Jeff King <> writes:

> Like you, I have occasionally been bitten by Junio doing a fixup, and
> then I end up re-rolling, and lose that fixup.

... which usually is caught when I receive the reroll, as I try to
apply to the same base and compare the result with the previous

> But I think such fixups are a calculated risk. Sometimes they save a lot
> of time, both for the maintainer and the contributor, when they manage
> to prevent another round-trip of the patch series to the list.


> IOW, if the flow is something like:
>   1. Contributor sends patches. People review.
>   2. Minor fixups noticed by maintainer, fixed while applying.

This includes different kinds of things:

    a) Trivially correct fixes given in other people's review.

    b) Minor fixups by the maintainer, to code.

    c) Minor fixups by the maintainer, to proposed log message.

    d) "apply --whitespace=fix" whose result I do not even actively
       keep track of.

>   3. Only one small fixup needed from review. Contributor sends
>      squashable patch. Maintainer squashes.
> then I think that is a net win over sending the whole series again, for
> the contributor (who does not bother sending), reviewers (who really
> only need to look at the interdiff, which is what that squash is in the
> first place), and the maintainer (who can squash just as easily as
> re-applying the whole series).

> And that is the flip side. If the flow above does not happen, then step
> 2 just becomes a pain.

I think I can

 * stop taking 2-a).  This is less work for me, but some
   contributors are leaky and can lose obviously good suggestions,
   so I am not sure if that is an overall win for the quality of the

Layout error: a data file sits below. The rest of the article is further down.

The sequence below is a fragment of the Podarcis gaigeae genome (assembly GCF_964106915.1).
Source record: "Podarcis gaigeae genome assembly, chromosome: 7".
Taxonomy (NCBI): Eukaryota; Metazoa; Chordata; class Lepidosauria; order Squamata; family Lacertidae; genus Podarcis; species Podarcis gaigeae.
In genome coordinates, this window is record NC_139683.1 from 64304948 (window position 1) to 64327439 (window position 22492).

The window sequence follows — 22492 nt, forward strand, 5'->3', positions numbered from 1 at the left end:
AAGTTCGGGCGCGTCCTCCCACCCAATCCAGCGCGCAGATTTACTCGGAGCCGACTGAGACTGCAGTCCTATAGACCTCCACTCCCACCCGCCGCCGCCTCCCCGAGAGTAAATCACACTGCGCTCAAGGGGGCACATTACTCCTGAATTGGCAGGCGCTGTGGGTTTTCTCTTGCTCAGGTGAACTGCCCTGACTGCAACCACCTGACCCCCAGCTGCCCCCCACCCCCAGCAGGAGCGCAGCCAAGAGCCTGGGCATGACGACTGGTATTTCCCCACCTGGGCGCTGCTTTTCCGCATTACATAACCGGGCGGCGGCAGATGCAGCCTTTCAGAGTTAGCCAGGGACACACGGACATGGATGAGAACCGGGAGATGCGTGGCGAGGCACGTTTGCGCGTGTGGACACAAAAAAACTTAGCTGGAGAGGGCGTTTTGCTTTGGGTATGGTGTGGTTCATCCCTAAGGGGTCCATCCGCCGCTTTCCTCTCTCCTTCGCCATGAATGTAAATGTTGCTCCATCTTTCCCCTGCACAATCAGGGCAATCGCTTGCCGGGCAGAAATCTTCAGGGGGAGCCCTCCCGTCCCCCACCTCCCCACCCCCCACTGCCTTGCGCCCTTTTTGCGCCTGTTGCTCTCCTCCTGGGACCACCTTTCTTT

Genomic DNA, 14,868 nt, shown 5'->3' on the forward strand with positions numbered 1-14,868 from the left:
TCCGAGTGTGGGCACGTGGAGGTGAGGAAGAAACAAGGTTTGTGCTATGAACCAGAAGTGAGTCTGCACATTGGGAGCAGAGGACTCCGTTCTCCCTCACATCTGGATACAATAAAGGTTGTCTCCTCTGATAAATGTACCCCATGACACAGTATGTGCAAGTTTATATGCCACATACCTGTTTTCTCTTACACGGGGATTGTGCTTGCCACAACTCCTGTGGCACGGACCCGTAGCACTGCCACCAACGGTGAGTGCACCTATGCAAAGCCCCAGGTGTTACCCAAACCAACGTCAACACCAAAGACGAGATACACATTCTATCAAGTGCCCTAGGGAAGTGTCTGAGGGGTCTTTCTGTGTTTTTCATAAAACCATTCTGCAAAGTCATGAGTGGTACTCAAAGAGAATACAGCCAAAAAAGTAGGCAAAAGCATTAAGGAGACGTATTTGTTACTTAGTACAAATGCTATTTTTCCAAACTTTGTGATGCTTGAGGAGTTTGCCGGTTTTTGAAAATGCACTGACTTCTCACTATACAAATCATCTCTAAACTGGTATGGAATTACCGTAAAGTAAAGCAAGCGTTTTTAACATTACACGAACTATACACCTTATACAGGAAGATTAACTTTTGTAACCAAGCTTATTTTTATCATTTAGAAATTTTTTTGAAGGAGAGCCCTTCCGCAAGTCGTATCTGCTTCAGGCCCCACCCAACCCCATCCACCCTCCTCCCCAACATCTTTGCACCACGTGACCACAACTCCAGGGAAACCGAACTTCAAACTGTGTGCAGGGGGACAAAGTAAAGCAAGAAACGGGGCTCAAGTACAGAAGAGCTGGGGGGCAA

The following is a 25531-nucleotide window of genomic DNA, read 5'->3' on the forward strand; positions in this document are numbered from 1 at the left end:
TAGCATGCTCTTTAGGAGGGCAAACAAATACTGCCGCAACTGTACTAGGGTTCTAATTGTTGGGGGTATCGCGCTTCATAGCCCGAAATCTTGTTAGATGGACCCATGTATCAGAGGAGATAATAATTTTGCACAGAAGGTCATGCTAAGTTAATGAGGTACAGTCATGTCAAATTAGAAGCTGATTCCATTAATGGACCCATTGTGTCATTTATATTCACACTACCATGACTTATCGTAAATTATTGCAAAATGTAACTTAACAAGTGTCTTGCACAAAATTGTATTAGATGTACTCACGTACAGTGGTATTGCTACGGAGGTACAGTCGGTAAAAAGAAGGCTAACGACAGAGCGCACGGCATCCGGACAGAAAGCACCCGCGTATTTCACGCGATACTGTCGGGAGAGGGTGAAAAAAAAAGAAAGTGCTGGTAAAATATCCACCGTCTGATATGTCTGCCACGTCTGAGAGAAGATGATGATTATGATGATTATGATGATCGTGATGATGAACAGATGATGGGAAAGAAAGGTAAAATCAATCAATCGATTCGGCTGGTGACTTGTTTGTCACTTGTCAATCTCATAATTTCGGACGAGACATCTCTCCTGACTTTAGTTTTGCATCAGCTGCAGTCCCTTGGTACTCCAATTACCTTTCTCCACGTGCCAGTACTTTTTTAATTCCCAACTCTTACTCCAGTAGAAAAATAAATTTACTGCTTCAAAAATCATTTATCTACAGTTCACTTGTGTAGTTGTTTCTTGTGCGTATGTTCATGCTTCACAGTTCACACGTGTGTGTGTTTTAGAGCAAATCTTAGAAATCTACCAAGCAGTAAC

end product;

 * do a separate "SQUASH???" commit and send them out for 2-b).
   This is a lot more work for a large series, but about the same
   amount of work (except for "remembering to send them out" part)
   for a small-ish topic.  A contributor needs to realize that I
   deal with _all_ the incoming topics, not just from topics from
   one contributor, and small additional work tends to add up.

to reduce #2.  Essentially, doing these two are about moving more
responsibility of keeping track of good suggestions in the review
discussion to the contributor, but a bad thing is that it does not
mean that the maintainer can stop keeping track of them.  We need a
way to make sure leaky contributors do not repeat the same issue in
their reroll that has already been pointed out and whose solutions
presented in the previous review.  Fetching from 'pu' and compare
has been one way to do so (that is why I publish 'pu' in the first
place, not to "build on", but to "view"), but apparently not many
contributors are comfortable with that idea.

There is no good way to reduce 2-c) and 2-d), but on the other hand,
there is no strong need for a special channel to propagate these
back.  2-c) can be a regular review comment (but again that risks
"the leaky contributor" problem) and 2-d) will happen automatically
when applying the rerolled version.
To unsubscribe from this list: send the line "unsubscribe git" in
the body of a message to
More majordomo info at

Reply via email to